A: 15, 2 Chome, Mita, Minato City, Tokyo, Japan
A technology developed at Keio University, Tokyo, Japan, and announced on February 27, 2007, carried with it the possibility that bacterial DNA could be used as a medium for storing digital information long-term—potentially thousands of years.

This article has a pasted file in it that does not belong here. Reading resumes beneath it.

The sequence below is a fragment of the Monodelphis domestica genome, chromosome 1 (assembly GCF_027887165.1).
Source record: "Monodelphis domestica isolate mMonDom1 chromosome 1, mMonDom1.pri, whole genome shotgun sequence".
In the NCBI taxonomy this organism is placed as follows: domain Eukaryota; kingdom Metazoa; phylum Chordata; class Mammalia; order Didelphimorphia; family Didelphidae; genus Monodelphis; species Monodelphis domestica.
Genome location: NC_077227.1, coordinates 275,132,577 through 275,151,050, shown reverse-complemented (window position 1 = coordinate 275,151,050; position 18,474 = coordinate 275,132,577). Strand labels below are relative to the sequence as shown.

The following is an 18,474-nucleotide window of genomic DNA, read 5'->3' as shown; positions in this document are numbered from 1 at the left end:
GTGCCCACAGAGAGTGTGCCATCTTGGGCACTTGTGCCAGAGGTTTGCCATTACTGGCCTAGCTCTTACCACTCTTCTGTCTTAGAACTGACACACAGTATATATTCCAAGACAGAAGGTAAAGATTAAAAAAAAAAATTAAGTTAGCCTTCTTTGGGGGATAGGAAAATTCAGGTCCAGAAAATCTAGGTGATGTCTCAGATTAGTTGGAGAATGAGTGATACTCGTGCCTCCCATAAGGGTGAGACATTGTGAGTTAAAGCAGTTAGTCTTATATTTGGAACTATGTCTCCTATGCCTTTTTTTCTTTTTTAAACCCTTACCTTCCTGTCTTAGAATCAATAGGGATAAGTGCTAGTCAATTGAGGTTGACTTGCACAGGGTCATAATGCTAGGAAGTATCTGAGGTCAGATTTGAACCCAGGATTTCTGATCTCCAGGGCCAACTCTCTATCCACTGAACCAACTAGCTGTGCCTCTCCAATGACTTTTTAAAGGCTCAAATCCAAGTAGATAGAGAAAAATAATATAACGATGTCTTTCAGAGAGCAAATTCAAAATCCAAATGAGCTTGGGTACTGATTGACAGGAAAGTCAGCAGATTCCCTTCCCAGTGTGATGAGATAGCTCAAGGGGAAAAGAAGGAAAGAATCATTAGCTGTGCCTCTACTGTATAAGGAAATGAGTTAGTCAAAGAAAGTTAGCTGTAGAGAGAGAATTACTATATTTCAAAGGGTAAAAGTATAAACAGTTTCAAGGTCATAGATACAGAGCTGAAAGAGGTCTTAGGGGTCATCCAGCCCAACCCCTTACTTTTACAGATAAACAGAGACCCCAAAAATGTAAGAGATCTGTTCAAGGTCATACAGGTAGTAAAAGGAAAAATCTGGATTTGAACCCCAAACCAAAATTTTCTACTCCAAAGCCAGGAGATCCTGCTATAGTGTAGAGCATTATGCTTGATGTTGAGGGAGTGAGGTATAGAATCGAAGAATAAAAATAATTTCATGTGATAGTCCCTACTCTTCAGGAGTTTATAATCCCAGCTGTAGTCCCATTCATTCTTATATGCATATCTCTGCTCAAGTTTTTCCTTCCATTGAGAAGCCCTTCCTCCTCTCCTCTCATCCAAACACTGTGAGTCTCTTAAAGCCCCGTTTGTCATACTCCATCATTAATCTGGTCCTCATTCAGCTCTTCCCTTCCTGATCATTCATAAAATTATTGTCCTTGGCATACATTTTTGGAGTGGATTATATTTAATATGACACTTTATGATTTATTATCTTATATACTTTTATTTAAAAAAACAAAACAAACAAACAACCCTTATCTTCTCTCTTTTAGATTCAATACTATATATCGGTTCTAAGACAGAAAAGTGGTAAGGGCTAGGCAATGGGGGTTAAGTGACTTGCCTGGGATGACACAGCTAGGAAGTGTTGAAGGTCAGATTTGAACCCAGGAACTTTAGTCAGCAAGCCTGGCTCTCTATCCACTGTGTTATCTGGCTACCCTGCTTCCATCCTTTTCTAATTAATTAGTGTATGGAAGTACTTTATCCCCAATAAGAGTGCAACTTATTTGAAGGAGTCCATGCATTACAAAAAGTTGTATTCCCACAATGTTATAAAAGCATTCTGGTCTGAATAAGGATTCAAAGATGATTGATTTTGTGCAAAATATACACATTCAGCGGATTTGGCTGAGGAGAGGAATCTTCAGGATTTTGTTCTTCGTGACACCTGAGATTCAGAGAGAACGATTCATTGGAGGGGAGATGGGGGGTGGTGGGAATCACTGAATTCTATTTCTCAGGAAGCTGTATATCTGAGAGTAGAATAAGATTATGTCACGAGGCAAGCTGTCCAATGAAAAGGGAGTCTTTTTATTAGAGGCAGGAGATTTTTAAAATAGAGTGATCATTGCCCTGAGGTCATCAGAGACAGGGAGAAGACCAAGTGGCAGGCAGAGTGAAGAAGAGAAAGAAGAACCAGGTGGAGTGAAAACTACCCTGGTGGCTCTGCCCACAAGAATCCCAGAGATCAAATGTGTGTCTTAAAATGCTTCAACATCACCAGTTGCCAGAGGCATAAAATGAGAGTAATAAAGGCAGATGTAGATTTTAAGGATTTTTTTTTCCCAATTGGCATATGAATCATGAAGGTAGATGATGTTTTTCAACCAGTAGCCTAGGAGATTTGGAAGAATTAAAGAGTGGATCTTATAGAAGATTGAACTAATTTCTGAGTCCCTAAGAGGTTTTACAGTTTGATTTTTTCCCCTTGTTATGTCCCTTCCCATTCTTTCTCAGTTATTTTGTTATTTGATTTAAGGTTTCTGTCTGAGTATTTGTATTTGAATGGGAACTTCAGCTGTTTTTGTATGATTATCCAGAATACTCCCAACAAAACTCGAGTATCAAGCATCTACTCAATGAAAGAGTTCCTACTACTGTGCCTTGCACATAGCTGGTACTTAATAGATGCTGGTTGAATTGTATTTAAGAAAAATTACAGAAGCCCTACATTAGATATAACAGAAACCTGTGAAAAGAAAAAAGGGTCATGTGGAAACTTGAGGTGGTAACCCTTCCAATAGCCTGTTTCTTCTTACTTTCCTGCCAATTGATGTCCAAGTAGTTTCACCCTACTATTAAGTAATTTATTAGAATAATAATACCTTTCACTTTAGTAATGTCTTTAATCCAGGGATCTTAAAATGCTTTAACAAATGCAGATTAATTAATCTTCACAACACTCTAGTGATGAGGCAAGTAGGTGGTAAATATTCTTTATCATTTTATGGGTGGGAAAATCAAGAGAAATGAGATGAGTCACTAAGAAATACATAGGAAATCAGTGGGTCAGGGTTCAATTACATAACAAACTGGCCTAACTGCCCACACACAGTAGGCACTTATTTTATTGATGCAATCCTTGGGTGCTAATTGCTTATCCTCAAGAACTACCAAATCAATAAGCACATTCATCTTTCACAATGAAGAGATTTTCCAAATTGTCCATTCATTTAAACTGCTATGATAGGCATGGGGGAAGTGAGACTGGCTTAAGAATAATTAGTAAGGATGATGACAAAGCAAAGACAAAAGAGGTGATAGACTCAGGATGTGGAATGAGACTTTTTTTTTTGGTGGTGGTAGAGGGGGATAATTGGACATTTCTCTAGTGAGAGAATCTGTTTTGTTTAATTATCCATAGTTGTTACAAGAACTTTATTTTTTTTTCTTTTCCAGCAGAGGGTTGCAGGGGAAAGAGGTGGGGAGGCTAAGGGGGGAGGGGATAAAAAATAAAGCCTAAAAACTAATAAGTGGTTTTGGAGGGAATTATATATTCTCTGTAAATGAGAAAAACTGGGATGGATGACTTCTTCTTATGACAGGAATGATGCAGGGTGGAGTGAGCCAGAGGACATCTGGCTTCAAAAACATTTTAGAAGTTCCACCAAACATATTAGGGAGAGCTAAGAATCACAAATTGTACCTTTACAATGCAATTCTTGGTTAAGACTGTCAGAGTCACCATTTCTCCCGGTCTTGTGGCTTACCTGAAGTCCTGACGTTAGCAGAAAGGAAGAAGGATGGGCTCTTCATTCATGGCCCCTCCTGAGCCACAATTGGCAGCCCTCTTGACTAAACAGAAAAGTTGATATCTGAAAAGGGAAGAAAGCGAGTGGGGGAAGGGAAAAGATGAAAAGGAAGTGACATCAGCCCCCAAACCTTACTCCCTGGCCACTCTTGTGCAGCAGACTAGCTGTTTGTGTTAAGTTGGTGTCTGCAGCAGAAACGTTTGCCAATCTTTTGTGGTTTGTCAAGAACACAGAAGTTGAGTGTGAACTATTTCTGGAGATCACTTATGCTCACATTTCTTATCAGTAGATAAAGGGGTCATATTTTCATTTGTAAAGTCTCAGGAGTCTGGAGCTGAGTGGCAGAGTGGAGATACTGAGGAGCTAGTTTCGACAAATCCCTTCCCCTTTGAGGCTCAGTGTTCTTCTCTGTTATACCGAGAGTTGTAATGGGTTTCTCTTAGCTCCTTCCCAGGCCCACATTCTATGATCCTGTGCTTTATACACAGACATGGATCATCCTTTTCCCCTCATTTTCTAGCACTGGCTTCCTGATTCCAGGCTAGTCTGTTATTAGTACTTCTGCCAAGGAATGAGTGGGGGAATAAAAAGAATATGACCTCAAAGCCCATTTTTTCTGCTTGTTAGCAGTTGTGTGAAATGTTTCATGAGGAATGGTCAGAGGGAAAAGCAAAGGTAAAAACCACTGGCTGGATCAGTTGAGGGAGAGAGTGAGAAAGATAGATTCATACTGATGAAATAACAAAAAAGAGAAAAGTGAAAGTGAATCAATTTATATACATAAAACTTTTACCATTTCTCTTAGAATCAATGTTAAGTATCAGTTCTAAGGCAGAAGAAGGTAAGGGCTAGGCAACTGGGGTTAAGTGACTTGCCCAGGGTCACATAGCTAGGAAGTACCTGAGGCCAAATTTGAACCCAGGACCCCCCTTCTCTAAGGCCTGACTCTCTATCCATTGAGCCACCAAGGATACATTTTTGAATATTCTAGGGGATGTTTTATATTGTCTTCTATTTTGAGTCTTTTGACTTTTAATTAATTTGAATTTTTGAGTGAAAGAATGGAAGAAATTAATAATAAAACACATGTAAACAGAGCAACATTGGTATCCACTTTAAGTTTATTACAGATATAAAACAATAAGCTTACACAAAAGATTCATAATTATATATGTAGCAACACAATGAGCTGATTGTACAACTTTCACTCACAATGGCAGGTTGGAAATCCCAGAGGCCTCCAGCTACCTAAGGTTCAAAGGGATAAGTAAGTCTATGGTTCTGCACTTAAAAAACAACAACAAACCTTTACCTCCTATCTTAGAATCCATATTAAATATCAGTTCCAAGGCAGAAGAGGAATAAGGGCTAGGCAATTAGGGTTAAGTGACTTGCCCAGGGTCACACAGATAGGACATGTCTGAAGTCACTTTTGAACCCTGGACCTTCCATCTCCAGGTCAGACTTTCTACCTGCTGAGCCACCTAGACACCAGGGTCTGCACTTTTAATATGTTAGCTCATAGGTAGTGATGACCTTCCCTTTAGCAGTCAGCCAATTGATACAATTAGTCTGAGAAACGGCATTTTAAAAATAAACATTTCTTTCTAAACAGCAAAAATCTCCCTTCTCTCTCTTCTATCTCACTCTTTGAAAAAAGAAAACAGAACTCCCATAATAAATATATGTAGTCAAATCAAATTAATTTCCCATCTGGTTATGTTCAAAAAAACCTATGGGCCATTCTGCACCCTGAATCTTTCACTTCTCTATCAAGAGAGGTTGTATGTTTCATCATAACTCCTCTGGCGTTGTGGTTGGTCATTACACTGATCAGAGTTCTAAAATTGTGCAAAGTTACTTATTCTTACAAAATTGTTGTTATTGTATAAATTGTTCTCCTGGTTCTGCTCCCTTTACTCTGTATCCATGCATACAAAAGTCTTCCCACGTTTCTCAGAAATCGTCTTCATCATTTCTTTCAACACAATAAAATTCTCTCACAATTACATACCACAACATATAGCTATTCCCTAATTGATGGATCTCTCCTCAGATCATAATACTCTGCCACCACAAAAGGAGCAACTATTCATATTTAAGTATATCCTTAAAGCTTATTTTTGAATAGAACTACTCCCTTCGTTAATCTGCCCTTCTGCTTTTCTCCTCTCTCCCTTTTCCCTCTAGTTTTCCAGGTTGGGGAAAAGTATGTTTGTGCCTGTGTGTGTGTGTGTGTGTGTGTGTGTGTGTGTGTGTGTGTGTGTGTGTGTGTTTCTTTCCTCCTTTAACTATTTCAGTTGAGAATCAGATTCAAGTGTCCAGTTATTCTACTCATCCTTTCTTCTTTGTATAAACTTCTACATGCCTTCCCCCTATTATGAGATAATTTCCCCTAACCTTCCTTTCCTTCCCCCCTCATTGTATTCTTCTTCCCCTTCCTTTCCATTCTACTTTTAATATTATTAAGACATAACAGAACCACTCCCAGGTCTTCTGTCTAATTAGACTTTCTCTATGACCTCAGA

"Keio University Institute for Advanced Biosciences and Keio University Shonan Fujisawa Campus announced the development of the new technology, which creates an artificial DNA that carries up to more than 100 bits of data within the genome sequence, according to the JCN Newswire. The universities said they successfully encoded "e= mc2 1905!" -- Einstein's theory of relativity and the year he enunciated it -- on the common soil bacteria, Bacillius subtilis."